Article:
If there was a characteristic Pontic troop-type, it may have been the native heavy cavalry, about which there was a Ss article not too long (a couple years?) ago. While a small part of the army numerically, they may have been more distinctly Pontic where the pikemen, imitation legionaries, or scythed chariots were much like their Hellenistic and Roman models.
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Chris

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Re: Pondering Pontics
« Reply #10 on: July 13, 2019, 10:27:50 PM »
Thanks, Gents.  :) Interesting food for thought here . . .

Chris
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rodge

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Re: Pondering Pontics
« Reply #11 on: July 14, 2019, 07:25:55 AM »
I think both Plutarch and Memnon mention Scythed Chariots (100 and 120 respectively) in the forces that Mithridates assembled before the outbreak of the 3rd War in 73 BC; they are not mentioned after 72 BC in relation to any of the subsequent armies Mithridates commanded.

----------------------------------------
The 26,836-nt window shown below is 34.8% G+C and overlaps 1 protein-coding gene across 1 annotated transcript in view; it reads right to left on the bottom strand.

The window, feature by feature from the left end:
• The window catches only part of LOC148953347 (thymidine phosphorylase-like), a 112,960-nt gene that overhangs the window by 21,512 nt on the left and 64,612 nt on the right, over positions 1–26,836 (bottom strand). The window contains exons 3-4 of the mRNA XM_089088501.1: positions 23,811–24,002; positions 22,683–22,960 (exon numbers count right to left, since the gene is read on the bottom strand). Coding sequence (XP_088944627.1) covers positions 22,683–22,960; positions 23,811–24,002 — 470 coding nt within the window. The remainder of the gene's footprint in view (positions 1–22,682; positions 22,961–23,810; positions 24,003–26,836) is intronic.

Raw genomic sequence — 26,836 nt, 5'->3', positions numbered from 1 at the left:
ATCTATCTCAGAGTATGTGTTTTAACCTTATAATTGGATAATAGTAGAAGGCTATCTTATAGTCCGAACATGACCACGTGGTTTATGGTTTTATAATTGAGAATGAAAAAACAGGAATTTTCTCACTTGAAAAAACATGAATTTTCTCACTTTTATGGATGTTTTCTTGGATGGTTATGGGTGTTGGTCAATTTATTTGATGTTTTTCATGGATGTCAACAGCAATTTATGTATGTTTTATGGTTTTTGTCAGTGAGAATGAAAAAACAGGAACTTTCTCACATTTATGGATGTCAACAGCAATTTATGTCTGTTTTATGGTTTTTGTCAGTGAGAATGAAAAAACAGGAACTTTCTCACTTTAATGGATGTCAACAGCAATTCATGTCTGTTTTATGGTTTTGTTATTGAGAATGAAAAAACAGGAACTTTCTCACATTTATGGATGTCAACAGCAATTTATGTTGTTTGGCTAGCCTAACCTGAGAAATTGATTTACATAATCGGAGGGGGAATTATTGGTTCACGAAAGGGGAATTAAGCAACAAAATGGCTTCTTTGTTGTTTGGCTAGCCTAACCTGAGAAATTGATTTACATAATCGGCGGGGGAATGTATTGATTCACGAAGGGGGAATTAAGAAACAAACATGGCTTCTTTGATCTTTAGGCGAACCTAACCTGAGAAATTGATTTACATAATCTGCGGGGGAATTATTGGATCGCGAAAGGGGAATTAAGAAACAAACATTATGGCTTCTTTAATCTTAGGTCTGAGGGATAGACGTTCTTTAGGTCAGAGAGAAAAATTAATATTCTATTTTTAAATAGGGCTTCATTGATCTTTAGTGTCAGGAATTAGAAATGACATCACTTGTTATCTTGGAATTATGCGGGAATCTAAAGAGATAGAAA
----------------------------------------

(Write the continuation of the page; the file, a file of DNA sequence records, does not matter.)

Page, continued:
However in 47 BC Pharnaces uses them against Caesar, which possibly suggests continuity of belief in their battlefield use
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Patrick Waterson

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Re: Pondering Pontics
« Reply #12 on: July 14, 2019, 09:02:59 AM »
I think both Plutarch and Memnon mention Scythed Chariots (100 and 120 respectively) in the forces that Mithridates assembled before the outbreak of the 3rd War in 73 BC; they are not mentioned after 72 BC in relation to any of the subsequent armies Mithridates commanded.
However in 47 BC Pharnaces uses them against Caesar, which possibly suggests continuity of belief in their battlefield use

And quite possibly continuity in their actual battlefield use: Pharnaces boasted that his army had won 'forty-two victories' (before he met Caesar) and I would think he did not leave his scythed chariots at home for all forty-two of those.
  • Patrick Waterson
"History is not merely what happened; it is what happened in the context of what might have happened. Therefore it must incorporate, as a necessary element, the alternatives, the might-have-beens." - Hugh Trevor-Roper